Badlands National Park. Eclipse Day!
Day 17! Badlands National Park! I was so excited for this particular itinerary day, and it did not disappoint. After surviving the whirlwind of emotions the previous day, I woke up fresh faced and ready to go. Just kidding. I woke up the way all mothers of small children wake – abruptly. After a large mug of coffee and some under eye concealer though – I was fresh faced and ready to go.
When we (I) planned this trip, the eclipse was little more than an inconvenience. We couldn’t get rooms in the Tetons during eclipse days, so we had to adjust our schedule a bit. I really didn’t give it much thought, so it was very lucky that our itinerary took us to the Badlands during the eclipse. Once we caught on to the eclipse hype I realized that Badlands National Park still fell within the 90% totality range. My dreams of watching the eclipse over the Badlands commenced.
The day actually started off so promising. All 7 of us made it out the door ON TIME. This is a miraculous feat that can only be attributed to some sort of eclipse magic. It was a trip first. It’s hard to get 7 or 8 people, 2 of whom are toddler/preschool age, moving anywhere with efficiency. You’d like to be on the road by 8:30am? MAY THE ODDS BE EVER IN YOUR FAVOR.
So we are driving and we are driving and the GPS is sketchy (cell service = questionable) and we see a sign that says Badlands National Park, so we turn. Onto a gravel road. I could literally feel in my bones my parents and sister laughing at the cosmic pull of the dirt road. It’s a family tradition at this point. I was a little nervous, but after consulting my old school paper (!) map, it was confirmed that Sage Creek Rim Road was indeed a part of the park and not a road to NoWhere, South Dakota.
Eventually we drove past an official park entrance sign, and we took the obligatory family photo.
On this gravel road we saw a prairie dog colony and so.many.bison. I’m laughing now thinking about how I was so worried I wouldn’t see any.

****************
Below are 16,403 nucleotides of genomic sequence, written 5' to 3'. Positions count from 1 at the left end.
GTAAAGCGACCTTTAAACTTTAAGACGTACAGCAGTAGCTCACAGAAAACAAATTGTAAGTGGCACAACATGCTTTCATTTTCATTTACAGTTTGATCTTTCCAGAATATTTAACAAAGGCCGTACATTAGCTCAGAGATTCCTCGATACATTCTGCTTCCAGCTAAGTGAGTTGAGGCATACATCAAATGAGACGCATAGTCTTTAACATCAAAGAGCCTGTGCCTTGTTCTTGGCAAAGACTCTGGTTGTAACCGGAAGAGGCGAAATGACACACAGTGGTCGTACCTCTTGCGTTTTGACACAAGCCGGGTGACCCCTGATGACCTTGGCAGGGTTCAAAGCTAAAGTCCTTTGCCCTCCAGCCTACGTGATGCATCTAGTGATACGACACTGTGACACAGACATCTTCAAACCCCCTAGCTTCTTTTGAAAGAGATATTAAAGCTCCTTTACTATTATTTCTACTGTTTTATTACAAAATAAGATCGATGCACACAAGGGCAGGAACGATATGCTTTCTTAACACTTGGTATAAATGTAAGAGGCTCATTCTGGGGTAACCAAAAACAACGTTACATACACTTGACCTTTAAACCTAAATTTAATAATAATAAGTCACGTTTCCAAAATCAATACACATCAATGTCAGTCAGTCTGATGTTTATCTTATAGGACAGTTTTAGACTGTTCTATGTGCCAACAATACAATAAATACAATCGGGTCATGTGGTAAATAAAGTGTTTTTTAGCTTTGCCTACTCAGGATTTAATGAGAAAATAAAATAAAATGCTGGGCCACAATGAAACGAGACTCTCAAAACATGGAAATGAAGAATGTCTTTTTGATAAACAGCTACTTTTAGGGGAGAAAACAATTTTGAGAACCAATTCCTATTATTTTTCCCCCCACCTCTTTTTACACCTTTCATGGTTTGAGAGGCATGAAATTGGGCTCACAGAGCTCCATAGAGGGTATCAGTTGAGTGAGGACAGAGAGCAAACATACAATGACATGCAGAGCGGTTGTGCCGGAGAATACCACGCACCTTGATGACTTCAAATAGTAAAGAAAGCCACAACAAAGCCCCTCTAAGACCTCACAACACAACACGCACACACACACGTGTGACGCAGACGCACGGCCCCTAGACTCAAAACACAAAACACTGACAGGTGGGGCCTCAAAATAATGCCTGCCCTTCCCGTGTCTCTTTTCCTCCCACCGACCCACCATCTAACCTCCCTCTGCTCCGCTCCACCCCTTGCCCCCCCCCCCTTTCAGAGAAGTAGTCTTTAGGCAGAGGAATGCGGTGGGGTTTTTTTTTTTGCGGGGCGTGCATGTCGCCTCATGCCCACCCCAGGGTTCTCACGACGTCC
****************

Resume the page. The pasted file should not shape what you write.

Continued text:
We stopped at several viewpoints on the road, all of which offered increasingly amazing views of the spires of the Badlands. Unfortunately, we needed to find a restroom STAT. I feel like this is a theme of our wilderness adventures. The Badlands does not offer a lot of natural cover either, so it got a little dicey there. After basically threatening to leave Jake on the side of the road with the bison, we moved on and found a pit toilet. It seemed like a marble shrine.
Then I was free to admire the ridiculous views of Badlands National Park.
We were aiming to watch the eclipse here, but there was a significant cloud cover. We drove back the way we came for a bit, and ended up getting out of the clouds and enjoying the start of the eclipse right next to the prairie dog colony. It’s as cool as it sounds.
While the rest of us tried to get a good look, my mom distracted the kids from going blind. It’s hard to tell in pictures but there were so many prairie dogs here, and a bison just laying down a ways out.
Eventually the clouds started to clear so we headed deeper into the park before the eclipse was at it’s peak. We stopped at a great viewing point maybe 10 minutes before the peak of the eclipse. It was so.freaking.cool. We weren’t the only people there, but it definitely wasn’t so crowded that it was unmanageable. The kids fell asleep in the car, so that was a win. Abby destroyed her eclipse glasses in about 2 minutes, so she was fired from all viewing opportunities.